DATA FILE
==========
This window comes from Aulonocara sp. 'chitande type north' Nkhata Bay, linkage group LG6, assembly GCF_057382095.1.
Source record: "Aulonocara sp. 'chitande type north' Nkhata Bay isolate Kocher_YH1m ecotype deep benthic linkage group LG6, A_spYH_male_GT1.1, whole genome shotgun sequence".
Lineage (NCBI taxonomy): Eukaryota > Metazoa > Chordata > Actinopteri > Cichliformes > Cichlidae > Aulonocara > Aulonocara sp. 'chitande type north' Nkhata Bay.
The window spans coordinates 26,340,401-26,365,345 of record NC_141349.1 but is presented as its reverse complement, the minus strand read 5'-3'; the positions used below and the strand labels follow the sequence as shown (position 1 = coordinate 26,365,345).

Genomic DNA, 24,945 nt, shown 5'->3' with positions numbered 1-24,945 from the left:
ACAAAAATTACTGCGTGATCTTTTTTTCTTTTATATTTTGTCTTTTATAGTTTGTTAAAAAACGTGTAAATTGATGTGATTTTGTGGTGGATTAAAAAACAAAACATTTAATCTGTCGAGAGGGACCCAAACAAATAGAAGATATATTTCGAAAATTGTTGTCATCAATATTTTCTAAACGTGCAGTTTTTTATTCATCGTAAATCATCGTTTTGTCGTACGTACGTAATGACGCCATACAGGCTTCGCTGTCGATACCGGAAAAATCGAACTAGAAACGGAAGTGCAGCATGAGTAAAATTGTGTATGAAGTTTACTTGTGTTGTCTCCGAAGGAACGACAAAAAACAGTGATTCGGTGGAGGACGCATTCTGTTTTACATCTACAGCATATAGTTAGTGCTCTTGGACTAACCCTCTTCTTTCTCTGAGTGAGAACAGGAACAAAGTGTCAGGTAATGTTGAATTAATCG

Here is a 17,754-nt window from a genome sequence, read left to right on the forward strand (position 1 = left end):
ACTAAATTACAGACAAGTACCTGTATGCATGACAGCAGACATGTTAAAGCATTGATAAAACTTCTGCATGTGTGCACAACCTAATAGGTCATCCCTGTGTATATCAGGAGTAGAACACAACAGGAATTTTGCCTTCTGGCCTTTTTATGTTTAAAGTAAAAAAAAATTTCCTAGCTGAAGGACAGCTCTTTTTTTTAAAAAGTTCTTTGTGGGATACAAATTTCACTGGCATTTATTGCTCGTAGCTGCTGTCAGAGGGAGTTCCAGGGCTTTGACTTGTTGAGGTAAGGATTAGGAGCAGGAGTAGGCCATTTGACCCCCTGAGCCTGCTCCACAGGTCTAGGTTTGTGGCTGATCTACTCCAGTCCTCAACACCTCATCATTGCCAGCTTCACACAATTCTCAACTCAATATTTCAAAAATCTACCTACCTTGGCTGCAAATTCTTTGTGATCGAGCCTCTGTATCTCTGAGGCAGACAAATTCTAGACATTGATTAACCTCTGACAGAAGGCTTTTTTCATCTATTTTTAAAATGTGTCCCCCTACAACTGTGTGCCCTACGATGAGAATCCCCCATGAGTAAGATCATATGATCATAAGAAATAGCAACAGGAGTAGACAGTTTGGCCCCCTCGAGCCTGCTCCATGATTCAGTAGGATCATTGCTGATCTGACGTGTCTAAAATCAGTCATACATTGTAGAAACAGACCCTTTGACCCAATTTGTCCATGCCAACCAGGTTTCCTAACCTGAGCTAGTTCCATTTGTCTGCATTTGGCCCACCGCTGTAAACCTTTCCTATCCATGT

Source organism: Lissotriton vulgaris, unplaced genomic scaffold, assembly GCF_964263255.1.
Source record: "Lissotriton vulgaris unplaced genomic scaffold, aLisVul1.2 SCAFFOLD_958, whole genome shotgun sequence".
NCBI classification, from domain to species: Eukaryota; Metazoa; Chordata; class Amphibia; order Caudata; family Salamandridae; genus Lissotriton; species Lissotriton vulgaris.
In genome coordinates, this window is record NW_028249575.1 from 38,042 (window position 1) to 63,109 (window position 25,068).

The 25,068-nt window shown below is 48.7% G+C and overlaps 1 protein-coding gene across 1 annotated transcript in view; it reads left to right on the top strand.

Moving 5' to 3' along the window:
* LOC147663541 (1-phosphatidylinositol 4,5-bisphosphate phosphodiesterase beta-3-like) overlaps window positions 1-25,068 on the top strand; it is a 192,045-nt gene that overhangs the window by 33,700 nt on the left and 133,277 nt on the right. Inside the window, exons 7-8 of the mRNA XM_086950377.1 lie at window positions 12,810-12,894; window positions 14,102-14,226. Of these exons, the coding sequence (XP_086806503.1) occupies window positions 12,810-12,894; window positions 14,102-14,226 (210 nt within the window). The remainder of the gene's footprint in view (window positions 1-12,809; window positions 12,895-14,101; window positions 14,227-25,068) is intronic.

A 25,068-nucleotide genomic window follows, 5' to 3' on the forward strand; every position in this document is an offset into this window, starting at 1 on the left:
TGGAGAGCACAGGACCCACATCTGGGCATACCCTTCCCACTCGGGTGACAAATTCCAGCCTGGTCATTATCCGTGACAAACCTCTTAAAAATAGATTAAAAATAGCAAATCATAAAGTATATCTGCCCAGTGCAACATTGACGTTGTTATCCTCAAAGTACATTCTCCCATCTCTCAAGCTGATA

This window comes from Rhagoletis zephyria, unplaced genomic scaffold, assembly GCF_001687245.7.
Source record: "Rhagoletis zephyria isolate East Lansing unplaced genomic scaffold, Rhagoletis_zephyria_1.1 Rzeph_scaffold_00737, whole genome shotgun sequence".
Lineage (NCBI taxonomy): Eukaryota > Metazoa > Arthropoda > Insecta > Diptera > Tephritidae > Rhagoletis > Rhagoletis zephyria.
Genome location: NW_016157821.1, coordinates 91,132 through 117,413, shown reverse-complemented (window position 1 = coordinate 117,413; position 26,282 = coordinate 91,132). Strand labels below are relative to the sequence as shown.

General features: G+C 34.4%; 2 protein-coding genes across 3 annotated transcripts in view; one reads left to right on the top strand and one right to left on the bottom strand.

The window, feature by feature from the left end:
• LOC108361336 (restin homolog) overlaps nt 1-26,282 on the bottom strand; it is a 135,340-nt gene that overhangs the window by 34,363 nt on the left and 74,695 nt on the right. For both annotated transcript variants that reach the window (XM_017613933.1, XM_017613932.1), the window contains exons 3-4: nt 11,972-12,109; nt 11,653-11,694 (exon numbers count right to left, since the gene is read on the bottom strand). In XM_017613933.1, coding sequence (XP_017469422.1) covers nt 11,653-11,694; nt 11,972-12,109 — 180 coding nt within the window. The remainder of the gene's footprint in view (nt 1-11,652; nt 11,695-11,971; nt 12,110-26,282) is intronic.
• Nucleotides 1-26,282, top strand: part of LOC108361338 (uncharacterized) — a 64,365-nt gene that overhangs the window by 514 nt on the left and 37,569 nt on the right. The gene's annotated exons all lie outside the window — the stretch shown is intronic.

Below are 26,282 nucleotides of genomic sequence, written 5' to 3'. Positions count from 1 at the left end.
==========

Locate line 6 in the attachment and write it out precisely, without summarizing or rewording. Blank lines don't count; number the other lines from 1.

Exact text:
ACAAAAATTACTGCGTGATCTTTTTTTCTTTTATATTTTGTCTTTTATAGTTTGTTAAAAAACGTGTAAATTGATGTGATTTTGTGGTGGATTAAAAAACAAAACATTTAATCTGTCGAGAGGGACCCAAACAAATAGAAGATATATTTCGAAAATTGTTGTCATCAATATTTTCTAAACGTGCAGTTTTTTATTCATCGTAAATCATCGTTTTGTCGTACGTACGTAATGACGCCATACAGGCTTCGCTGTCGATACCGGAAAAATCGAACTAGAAACGGAAGTGCAGCATGAGTAAAATTGTGTATGAAGTTTACTTGTGTTGTCTCCGAAGGAACGACAAAAAACAGTGATTCGGTGGAGGACGCATTCTGTTTTACATCTACAGCATATAGTTAGTGCTCTTGGACTAACCCTCTTCTTTCTCTGAGTGAGAACAGGAACAAAGTGTCAGGTAATGTTGAATTAATCG